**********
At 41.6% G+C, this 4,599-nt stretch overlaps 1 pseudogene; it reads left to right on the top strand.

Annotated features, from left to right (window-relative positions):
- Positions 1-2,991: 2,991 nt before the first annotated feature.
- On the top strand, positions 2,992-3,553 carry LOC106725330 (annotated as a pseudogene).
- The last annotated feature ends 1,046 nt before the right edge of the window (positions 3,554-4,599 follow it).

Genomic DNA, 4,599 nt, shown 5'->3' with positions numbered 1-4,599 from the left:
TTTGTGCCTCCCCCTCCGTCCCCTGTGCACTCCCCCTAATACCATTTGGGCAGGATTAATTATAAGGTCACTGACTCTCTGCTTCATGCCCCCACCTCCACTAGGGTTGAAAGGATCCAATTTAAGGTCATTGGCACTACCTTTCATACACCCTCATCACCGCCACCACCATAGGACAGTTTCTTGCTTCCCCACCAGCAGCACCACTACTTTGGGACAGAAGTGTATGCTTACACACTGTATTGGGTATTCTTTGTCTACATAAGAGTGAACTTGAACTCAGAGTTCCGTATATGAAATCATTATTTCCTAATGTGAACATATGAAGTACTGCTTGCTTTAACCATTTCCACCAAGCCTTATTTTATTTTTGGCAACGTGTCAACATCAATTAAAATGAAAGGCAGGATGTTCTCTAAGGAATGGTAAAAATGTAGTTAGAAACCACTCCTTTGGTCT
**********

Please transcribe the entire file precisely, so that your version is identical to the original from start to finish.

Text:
At 41.6% G+C, this 4,599-nt stretch overlaps 1 pseudogene; it reads left to right on the top strand.

Annotated features, from left to right (window-relative positions):
- Positions 1-2,991: 2,991 nt before the first annotated feature.
- On the top strand, positions 2,992-3,553 carry LOC106725330 (annotated as a pseudogene).
- The last annotated feature ends 1,046 nt before the right edge of the window (positions 3,554-4,599 follow it).

Genomic DNA, 4,599 nt, shown 5'->3' with positions numbered 1-4,599 from the left:
TTTGTGCCTCCCCCTCCGTCCCCTGTGCACTCCCCCTAATACCATTTGGGCAGGATTAATTATAAGGTCACTGACTCTCTGCTTCATGCCCCCACCTCCACTAGGGTTGAAAGGATCCAATTTAAGGTCATTGGCACTACCTTTCATACACCCTCATCACCGCCACCACCATAGGACAGTTTCTTGCTTCCCCACCAGCAGCACCACTACTTTGGGACAGAAGTGTATGCTTACACACTGTATTGGGTATTCTTTGTCTACATAAGAGTGAACTTGAACTCAGAGTTCCGTATATGAAATCATTATTTCCTAATGTGAACATATGAAGTACTGCTTGCTTTAACCATTTCCACCAAGCCTTATTTTATTTTTGGCAACGTGTCAACATCAATTAAAATGAAAGGCAGGATGTTCTCTAAGGAATGGTAAAAATGTAGTTAGAAACCACTCCTTTGGTCT